Stocks Lack Direction Ahead of Economic Data, Earnings

John Smith

U.S. stock index futures edged lower Thursday morning, taking a breather after the recent rally and ahead of a flood of economic data and corporate earnings results.

The major averages are coming off a solid rally in the previous session, with the S&P 500 and Nasdaq Composite closing at two-month highs. However, futures tied to the S&P 500 and Dow Jones Industrial Average wavered between small gains and losses early Thursday.

Investors remain cautiously optimistic about the outlook for stocks into year-end, shaking off recent warnings from major retailers about consumer spending. Traders are looking ahead to October retail sales data and a reads on manufacturing and housing data due later in the morning.

Earnings Roll In

The retail sector remained in focus early Thursday, with quarterly results from Walmart and Macy’s moving the stocks in opposite directions.

Walmart shares dropped over 6% even after the retail giant topped estimates for third quarter earnings and revenue. Walmart noted higher-income shoppers were pulling back on discretionary purchases amid decades-high inflation.

Meanwhile, Macy’s stock jumped 9% after the department store chain swung to a profit in the third quarter, cut debt and raised its earnings outlook. Macy’s said it would remain disciplined on inventory levels during the holiday season.

Cisco Systems tumbled 11% in off-hours trading after the network gear maker predicted a revenue decline for the current quarter, heightening fears of a slowdown for tech spending. However, cybersecurity firm Palo Alto Networks bucked the trend, gaining 4% on an earnings beat and strong guidance.

China Tech Pressured

U.S.-listed shares of Chinese tech giants Alibaba and fell sharply before the bell, pressured after Reuters reported China was working on new regulations surrounding the livestreaming industry.

Alibaba separately announced it would not proceed with a highly-anticipated initial public offering for its Ant Group affiliate, marking the end of a two-year process to list the fintech arm.

Energy Leads Sectors

Among S&P 500 sectors, energy stocks have been leading the recent rebound, gaining over 10% in November so far as easing China COVID curbs raise optimism over global demand.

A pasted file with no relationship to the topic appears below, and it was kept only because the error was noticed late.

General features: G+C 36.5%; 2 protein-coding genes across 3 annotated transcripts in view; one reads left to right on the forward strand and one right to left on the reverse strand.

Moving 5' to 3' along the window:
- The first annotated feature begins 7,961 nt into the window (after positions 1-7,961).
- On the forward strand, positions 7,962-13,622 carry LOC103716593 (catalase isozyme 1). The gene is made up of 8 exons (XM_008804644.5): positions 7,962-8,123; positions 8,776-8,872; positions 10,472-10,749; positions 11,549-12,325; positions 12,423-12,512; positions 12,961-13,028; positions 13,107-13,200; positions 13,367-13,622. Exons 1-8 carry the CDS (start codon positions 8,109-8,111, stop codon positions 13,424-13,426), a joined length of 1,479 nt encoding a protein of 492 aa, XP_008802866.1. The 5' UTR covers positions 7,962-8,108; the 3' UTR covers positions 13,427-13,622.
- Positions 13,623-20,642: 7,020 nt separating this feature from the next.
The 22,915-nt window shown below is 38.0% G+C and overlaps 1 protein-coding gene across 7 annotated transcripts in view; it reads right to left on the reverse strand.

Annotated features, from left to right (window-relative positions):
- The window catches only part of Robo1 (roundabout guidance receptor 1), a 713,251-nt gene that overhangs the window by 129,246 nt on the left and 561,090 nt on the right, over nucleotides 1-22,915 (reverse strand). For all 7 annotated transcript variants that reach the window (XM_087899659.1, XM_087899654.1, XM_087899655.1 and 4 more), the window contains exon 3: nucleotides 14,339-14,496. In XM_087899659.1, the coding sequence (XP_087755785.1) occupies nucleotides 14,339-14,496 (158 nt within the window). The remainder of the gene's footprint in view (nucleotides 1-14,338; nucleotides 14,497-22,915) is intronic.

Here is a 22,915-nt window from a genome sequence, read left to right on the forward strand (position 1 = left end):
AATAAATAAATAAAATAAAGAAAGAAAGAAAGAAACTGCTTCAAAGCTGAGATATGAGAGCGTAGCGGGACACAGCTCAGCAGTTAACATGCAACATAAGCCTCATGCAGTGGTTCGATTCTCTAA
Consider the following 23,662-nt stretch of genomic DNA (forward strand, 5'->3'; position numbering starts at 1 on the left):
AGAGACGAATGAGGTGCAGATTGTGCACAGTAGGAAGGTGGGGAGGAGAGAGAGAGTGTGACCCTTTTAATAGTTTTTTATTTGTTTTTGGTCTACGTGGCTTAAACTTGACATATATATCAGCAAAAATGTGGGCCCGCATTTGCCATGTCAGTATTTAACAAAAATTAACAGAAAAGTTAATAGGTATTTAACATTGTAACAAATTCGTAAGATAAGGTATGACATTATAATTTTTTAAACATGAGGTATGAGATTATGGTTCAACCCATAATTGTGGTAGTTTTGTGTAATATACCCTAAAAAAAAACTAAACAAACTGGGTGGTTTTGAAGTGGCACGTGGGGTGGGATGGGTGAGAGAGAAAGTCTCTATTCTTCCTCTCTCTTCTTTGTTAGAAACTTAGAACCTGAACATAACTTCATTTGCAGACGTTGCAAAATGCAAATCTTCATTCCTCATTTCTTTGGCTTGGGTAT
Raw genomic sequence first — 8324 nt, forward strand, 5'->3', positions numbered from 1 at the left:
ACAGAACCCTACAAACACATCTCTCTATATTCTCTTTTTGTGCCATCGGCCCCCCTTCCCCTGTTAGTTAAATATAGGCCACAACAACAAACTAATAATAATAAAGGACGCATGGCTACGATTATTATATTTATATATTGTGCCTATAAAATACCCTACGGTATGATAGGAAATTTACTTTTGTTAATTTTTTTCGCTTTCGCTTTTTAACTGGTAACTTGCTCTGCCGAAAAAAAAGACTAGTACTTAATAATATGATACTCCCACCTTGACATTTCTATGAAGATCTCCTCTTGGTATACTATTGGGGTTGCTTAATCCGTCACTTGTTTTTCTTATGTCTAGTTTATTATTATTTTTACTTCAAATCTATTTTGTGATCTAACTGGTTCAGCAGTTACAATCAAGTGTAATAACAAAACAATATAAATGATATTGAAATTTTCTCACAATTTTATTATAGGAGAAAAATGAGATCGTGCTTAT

Meanwhile, the upside seen in rate-sensitive tech stocks indicates some bets for an eventual economic soft landing where the Fed can pull back on its aggressive monetary tightening.

Market participants are awaiting speeches from several Fed officials later Thursday for further clues about the path of policy. Comments from policymakers have largely struck a hawkish stance this week, even as October’s cooler-than-expected inflation data prompted speculation over a potential Fed “pivot.”

Economic Calendar Busy

On the economic data front, the October retail sales report at 8:30 AM ET will provide more evidence around how consumers are reacting to high inflation.

Sales are expected to have risen 1% last month after holding flat in September. Core retail sales, which exclude autos and gas, are forecast to climb 0.5%.

Investors will also take in the latest weekly jobless claims, October industrial production, and November reads on manufacturing in the Philadelphia and New York regions.

Housing starts and building permits for October will round out the morning data releases at 8:30 AM ET. Starts are projected to edge up 0.1% after a sharp 8.1% drop in September.

Euro Slides Below Parity

In currencies, the euro slid back below parity against the U.S. dollar, dropping under the 1.00 level as economic worries in the euro zone deepen.

The European Central Bank must choose between raising rates to fight record inflation or intervene to contain bond market stress. The prospect of more ECB tightening has amplified recession worries.

Oil Edges Lower

Oil prices ticked lower early Thursday but held most of the steep gains from the previous session. Hopes for easing COVID restrictions in China and bets the Fed will slow its pace of rate hikes have boosted the demand outlook.

U.S. West Texas Intermediate crude futures fell 0.3% to $85.20 a barrel. Brent crude, the international standard, declined 0.2% to $92.45 a barrel.

Gold was little changed at $1,770 an ounce. Treasury yields were mixed, with the 10-year Treasury holding around 3.79%.

In cryptocurrencies, Bitcoin climbed back above the $17,000 level after plunging below $16,000 earlier this week when crypto exchange Binance pulled out of a deal to buy rival FTX.


U.S. stock futures consolidated gains Thursday ahead of key economic data and earnings that could provide more clues about the health of consumers and businesses.

Retail stocks were in focus following results from Walmart and Macy’s. Tech stocks face pressure after Cisco’s weak outlook, while Alibaba and fell on China regulation concerns.

Investors also have a full slate of housing and manufacturing data, jobless claims and retail sales to parse through during Thursday’s session.

The recent rally indicates some optimism that inflation is cooling and corporate profits will hold up, but markets remain sensitive to recession risks as the Fed keeps rates elevated. Central bank speakers and economic data will be closely watched for any shifts in the policy or economic outlook.

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John Smith is a veteran stock trader with over 10 years of experience in the financial markets. He is a widely followed market commentator known for his astute analysis and accurate predictions. John has authored multiple bestselling books explaining complex market concepts in simple terms for novice investors looking to grow their wealth through strategic trading and long-term investments.
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